"If we can squeak another 5 or 10% more, we'll do it," Parks told the Free Press on Tuesday on the sidelines of a Volt launch celebration at the Detroit-Hamtramck plant, where GM builds the Volt.

In the second generation, cost-saving changes could include a smaller engine, Parks said. Today's Volt has a 1.4-liter four cylinder to generate power when its battery runs out of power after 25 to 50 miles.

Volt production started early this month, as reported by the Free Press -- nearly four years after GM announced development of the Volt, following the urging of former Vice Chairman Bob Lutz to create a car to help GM's image as the Prius did for Toyota.

Akerson gave Detroit-Hamtramck workers "V" for "Volt" signs when he arrived in the first Volt to come off the line.

Lutz made a cameo appearance at the celebration, arriving in the second Volt to one of the day's biggest cheers. Collecting himself as he exited the car, he playfully stuck his tongue out.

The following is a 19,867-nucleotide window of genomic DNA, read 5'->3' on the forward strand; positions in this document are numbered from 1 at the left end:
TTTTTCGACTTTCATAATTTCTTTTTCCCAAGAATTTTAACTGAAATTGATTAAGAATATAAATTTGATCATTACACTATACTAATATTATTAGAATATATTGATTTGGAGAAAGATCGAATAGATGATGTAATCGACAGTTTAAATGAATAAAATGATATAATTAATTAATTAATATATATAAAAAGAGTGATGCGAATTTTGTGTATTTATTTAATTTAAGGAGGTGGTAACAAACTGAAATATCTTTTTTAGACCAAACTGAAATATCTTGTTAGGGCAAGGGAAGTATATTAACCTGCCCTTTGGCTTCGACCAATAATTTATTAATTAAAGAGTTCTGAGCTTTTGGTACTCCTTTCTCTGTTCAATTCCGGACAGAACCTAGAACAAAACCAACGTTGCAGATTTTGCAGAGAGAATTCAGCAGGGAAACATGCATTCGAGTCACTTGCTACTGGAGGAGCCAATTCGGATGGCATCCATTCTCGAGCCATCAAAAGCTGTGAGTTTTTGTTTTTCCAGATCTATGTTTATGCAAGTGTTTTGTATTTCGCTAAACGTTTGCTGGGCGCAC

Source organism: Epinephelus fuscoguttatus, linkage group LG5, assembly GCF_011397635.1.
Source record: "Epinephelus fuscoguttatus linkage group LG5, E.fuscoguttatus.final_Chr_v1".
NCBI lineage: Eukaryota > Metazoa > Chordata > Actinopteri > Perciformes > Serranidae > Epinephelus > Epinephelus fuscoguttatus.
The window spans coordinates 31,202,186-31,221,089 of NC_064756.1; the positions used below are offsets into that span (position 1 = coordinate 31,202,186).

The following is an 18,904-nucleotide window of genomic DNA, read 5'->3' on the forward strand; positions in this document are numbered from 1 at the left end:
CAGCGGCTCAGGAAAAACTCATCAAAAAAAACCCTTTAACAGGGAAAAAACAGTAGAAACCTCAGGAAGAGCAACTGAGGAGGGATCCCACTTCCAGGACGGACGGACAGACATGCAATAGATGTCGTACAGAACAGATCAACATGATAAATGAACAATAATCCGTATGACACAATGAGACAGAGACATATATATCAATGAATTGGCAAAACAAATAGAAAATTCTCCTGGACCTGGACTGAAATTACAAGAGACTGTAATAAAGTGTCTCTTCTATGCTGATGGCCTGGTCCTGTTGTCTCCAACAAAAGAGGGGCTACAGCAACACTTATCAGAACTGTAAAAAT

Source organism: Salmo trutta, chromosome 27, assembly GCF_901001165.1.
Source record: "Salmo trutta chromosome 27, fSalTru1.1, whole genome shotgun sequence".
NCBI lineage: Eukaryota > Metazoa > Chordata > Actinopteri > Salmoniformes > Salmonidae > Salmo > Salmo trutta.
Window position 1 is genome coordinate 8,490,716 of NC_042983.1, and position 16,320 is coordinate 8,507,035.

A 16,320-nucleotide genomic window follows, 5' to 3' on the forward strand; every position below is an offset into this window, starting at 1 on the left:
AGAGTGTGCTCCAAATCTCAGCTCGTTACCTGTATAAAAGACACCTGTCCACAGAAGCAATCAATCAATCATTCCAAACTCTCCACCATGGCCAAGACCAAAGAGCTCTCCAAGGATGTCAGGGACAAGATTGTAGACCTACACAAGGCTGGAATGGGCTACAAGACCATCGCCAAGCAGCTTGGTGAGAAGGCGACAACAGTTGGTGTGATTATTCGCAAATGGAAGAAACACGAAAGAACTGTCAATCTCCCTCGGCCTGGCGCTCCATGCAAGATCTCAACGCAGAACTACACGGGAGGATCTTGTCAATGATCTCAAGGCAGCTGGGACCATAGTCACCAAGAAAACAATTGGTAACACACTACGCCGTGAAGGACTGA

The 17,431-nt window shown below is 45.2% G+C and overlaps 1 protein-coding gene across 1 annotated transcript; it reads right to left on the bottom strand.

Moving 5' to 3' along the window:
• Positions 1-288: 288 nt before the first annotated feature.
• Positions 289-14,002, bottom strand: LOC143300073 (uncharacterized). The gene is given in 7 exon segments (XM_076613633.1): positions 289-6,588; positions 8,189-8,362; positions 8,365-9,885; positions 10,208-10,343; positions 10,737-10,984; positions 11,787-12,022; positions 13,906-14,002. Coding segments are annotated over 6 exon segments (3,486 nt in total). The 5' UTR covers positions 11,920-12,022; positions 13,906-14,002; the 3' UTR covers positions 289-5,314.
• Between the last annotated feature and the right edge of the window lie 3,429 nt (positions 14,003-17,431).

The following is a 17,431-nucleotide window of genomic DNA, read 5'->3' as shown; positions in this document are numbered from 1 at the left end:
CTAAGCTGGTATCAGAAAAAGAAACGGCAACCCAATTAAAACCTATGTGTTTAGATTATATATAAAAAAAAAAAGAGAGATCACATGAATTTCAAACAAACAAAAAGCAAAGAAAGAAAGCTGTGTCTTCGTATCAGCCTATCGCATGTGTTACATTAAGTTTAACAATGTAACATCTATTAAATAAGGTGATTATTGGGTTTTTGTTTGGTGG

He said he had an uphill battle selling the Volt after GM lost $1 billion on the EV1 pure electric vehicle a decade ago.

That's why his upcoming book, "Car Guys Versus Bean Counters," has a Volt chapter titled, "I'll let you explain it to the board."

GM plans to build 10,000 Volts by the end of 2011 and at least 45,000 in 2012. Akerson said he has a gut feeling that demand will require additional Volts in 2012, so the company is studying ways to double or triple production. The plant is currently running on only one shift, when many of GM's North American plants are using three shifts.

"I have a sense that this is going to be ... a game-changer," Akerson said.

Initially, the Volt will sell in California, New York City, Washington, D.C., and Austin, Texas. Next spring, those markets will expand to include Michigan, New Jersey, Connecticut and the rest of New York and Texas. Within a year and a half, GM plans to sell the Volt nationwide.